7 December 2002 | tiedel
An early downright Hitch.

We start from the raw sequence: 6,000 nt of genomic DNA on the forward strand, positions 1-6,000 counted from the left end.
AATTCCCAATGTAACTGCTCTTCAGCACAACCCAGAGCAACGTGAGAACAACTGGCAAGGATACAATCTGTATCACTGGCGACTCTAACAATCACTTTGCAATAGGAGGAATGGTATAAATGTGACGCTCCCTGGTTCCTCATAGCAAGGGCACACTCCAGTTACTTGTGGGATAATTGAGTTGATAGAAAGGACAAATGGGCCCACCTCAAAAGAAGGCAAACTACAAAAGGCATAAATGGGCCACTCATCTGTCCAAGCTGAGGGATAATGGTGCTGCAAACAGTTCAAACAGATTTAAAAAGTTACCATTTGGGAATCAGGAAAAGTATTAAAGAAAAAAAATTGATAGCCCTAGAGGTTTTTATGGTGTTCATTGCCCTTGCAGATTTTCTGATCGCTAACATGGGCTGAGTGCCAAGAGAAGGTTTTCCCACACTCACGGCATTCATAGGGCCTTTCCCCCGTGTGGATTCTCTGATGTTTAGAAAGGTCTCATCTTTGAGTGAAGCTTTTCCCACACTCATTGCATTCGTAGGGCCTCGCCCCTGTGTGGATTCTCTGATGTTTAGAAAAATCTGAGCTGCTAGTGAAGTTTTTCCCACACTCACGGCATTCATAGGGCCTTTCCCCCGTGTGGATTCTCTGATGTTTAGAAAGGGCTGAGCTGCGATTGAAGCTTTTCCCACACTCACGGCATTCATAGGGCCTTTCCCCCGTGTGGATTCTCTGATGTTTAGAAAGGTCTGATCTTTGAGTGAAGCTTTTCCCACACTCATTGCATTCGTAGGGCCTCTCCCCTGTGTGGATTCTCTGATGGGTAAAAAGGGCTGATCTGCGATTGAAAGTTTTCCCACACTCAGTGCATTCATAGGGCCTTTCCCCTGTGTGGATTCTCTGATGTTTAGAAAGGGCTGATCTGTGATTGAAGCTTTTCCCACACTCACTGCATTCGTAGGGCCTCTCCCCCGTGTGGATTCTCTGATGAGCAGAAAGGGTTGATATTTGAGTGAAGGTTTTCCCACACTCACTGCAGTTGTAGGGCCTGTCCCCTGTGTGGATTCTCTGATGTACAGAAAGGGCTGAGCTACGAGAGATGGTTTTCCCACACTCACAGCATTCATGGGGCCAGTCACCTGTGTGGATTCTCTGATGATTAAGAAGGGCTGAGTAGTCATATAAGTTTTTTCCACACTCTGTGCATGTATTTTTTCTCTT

With their theatre play Down Hill Ivor Novello and Constance Collier produced another lampoon dealing with British boarding school life and the layers of society it depends upon. Ivor Novello attended a school like that himself (Magdalen College, Oxford) and the theme of his play seems authentic in its unlikeliness. A school boy takes the blame for 'getting a girl into trouble' although a friend is to blame. He is expelled not only from school but also from his posh family home. Without his father's backing life quickly goes down hill. After a short career as a Paris gigolo he ends up in the slums of Marseille. Hitchcock filmed Down Hill with his typical mix of 'suspense' and humour throughout the film. The camera zooms into terrified faces, goes down hill on an escalator and an elevator and picks up every shadow and shade on its way. Apparently Hitch had the final scenes tinted in a horribly yellowish green when the protagonist feels ill. Apart from the almost unneeded final act Downhill is a downright Hitch. Its climax is the Paris night club scene where the young and inexperienced taxi dancer and gigolo is awaited by a horny elderly woman who has already compensated his services yet to be rendered.